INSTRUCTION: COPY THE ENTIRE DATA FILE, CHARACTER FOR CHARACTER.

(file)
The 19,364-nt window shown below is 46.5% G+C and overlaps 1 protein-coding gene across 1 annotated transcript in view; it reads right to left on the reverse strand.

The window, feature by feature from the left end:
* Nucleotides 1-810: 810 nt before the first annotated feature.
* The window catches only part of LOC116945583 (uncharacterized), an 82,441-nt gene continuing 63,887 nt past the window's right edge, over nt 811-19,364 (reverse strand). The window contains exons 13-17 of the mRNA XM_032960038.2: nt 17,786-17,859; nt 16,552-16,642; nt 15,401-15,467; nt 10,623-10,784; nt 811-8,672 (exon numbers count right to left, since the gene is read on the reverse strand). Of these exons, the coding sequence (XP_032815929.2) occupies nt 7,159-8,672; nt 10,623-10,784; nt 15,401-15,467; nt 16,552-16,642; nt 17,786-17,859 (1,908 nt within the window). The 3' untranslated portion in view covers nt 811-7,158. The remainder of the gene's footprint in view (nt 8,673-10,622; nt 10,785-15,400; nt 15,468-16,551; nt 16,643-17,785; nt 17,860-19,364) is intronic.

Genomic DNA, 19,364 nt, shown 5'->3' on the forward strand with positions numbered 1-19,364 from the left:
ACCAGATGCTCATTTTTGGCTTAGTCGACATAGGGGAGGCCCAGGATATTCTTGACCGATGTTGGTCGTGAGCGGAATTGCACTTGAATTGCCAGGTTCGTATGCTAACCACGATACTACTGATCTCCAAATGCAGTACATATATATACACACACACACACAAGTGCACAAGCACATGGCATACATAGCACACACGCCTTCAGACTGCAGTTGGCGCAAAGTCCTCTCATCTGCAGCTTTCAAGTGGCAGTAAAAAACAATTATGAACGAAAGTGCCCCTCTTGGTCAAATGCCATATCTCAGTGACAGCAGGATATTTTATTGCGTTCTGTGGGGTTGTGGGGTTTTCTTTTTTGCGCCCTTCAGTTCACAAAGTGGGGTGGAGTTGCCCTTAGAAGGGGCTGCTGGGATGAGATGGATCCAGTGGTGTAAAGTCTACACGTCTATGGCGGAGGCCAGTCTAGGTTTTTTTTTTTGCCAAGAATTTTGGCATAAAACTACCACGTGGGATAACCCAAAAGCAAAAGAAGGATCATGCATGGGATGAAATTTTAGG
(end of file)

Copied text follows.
The 19,364-nt window shown below is 46.5% G+C and overlaps 1 protein-coding gene across 1 annotated transcript in view; it reads right to left on the reverse strand.

The window, feature by feature from the left end:
* Nucleotides 1-810: 810 nt before the first annotated feature.
* The window catches only part of LOC116945583 (uncharacterized), an 82,441-nt gene continuing 63,887 nt past the window's right edge, over nt 811-19,364 (reverse strand). The window contains exons 13-17 of the mRNA XM_032960038.2: nt 17,786-17,859; nt 16,552-16,642; nt 15,401-15,467; nt 10,623-10,784; nt 811-8,672 (exon numbers count right to left, since the gene is read on the reverse strand). Of these exons, the coding sequence (XP_032815929.2) occupies nt 7,159-8,672; nt 10,623-10,784; nt 15,401-15,467; nt 16,552-16,642; nt 17,786-17,859 (1,908 nt within the window). The 3' untranslated portion in view covers nt 811-7,158. The remainder of the gene's footprint in view (nt 8,673-10,622; nt 10,785-15,400; nt 15,468-16,551; nt 16,643-17,785; nt 17,860-19,364) is intronic.

Genomic DNA, 19,364 nt, shown 5'->3' on the forward strand with positions numbered 1-19,364 from the left:
ACCAGATGCTCATTTTTGGCTTAGTCGACATAGGGGAGGCCCAGGATATTCTTGACCGATGTTGGTCGTGAGCGGAATTGCACTTGAATTGCCAGGTTCGTATGCTAACCACGATACTACTGATCTCCAAATGCAGTACATATATATACACACACACACACAAGTGCACAAGCACATGGCATACATAGCACACACGCCTTCAGACTGCAGTTGGCGCAAAGTCCTCTCATCTGCAGCTTTCAAGTGGCAGTAAAAAACAATTATGAACGAAAGTGCCCCTCTTGGTCAAATGCCATATCTCAGTGACAGCAGGATATTTTATTGCGTTCTGTGGGGTTGTGGGGTTTTCTTTTTTGCGCCCTTCAGTTCACAAAGTGGGGTGGAGTTGCCCTTAGAAGGGGCTGCTGGGATGAGATGGATCCAGTGGTGTAAAGTCTACACGTCTATGGCGGAGGCCAGTCTAGGTTTTTTTTTTTGCCAAGAATTTTGGCATAAAACTACCACGTGGGATAACCCAAAAGCAAAAGAAGGATCATGCATGGGATGAAATTTTAGG